Earlier this month, I came across an article imploring people to think before they speak when talking to preemie parents. The author was mortified that someone close to her had called her two-month premature son a â€œmonkey baby.â€ As such, a community of preemie parents had banded together to create a list of the Top Ten Things Not to Say to Parents of Preemies.
Nobody ever compared the muppets to animal or extraterrestrial beings. Although, when I look back on photos of those first few days spent tanning under the ultraviolet jaundice lights, I can definitely see the ET alliance. The muppets most certainly did look like little old men â€“ complete with wrinkly saggy butts. (Think Waldorf and Statler.) They hadnâ€™t completely shed all their lanugo and were swaddled with wires rather than receiving blankets.
They were beautiful. They were perfect â€“ tiny little people in for the fight of their life. And kicking ass. What could ever be unattractive about that?
Before I launch into my own thoughts, I want to point out that many of these comments were experienced in the NICU. Our family made the decision not to allow anyone into the unit until homecoming, so our only interactions were with nurses, doctors and other preemie parents. The article focuses on initial reactions from people visiting parents and newborns in the NICU.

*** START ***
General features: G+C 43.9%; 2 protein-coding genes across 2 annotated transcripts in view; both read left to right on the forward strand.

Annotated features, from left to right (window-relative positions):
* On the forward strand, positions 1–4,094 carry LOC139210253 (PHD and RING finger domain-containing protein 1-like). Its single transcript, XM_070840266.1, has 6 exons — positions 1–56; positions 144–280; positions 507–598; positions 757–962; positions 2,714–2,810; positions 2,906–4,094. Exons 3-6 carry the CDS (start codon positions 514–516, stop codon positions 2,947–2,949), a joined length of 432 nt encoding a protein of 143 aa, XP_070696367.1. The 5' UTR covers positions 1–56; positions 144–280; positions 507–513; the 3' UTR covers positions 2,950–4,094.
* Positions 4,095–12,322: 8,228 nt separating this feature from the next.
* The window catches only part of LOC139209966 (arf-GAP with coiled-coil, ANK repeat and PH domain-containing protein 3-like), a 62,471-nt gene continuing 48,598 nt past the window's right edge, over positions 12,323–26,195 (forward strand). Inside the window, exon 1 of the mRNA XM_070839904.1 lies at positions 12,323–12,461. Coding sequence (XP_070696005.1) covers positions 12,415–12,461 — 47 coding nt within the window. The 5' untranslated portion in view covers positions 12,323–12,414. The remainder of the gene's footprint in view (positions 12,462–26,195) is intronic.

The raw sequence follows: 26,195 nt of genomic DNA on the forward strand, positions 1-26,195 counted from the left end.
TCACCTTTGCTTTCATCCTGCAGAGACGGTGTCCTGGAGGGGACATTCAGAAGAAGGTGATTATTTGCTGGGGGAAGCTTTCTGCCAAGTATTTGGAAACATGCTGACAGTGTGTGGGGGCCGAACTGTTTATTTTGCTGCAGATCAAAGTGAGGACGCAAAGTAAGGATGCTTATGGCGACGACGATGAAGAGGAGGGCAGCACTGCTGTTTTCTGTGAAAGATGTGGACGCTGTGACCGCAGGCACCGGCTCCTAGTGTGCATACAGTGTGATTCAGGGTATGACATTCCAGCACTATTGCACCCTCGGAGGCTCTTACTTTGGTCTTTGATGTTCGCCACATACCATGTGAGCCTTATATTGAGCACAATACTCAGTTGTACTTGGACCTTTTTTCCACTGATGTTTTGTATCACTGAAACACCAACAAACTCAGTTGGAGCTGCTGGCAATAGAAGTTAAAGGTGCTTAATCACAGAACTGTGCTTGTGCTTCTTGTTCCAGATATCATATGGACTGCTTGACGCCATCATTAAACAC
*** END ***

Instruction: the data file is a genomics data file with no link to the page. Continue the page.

Additionally, before even saying â€œHello. How are you?â€ to a newly minted preemie parent, please know that they are experiencing a tremendous emotional roller coaster â€“ so thereâ€™s an equal chance youâ€™ll be greeted with a smile and a hug as watching your friend collapse in a heap of guilt-ridden sobs. The article does note this, as well mentions the potential for PTSD.
WHAT NOT TO SAY
1. â€œYouâ€™re so lucky that you didnâ€™t have to go through the end of pregnancy!â€
Intention matters. I spent six weeks bedridden as an in-patient. I admit to going a bit stir-crazy â€“ to the point that Jon had to apologize to several Mother/Baby Unit nurses. Perhaps they were concerned that I might snap?
2. â€œAt least, with the baby in the NICU (Neonatal Intensive Care Unit), you can get rest at night!â€
I actually did hear this one. It was by both NICU nurses and doctors. But it didnâ€™t offend me â€“ they were not telling me that I could cavort about, partying it up at night clubs and sleep all night. They were saying that in order to survive, you have to find the lights in your tunnel. Caring for one preemie is a challenge â€“ not to mention two of them. So they recommended I take advantage of the schedule to fully recover from the atrophy of bedrest and c-section surgery so that I would be at my best for my boys.
3. â€œHeâ€™s so small!â€
When we brought the muppets home, they weighed six and a half pounds. â€œTheyâ€™re so small!â€ everyone cooed. Well, yeah. They were newborns. Newborns are small. At birth, Jon and I were the ones exclaiming this. At two pounds, they were most definitely not â€œso smallâ€ in terms of preemies. (This was a world where we proclaimed a seven-pound term baby as â€œjumbo.â€ I probably offended her mother.)
4. â€œWhen will she catch up?â€
Although the preemie world becomes old-hat really quick, most people are thankfully blissfully unaware of whatâ€™s going on. Preemies are measured according to their adjusted age. Asking how long it takes before they â€œcatch upâ€ is a fair question. Instead of being offended, this is a perfect opportunity to educate and inform. (The typical timeline is adjust to expected due date until age 3.)
5. â€œWhat did you do, that he was born so early?â€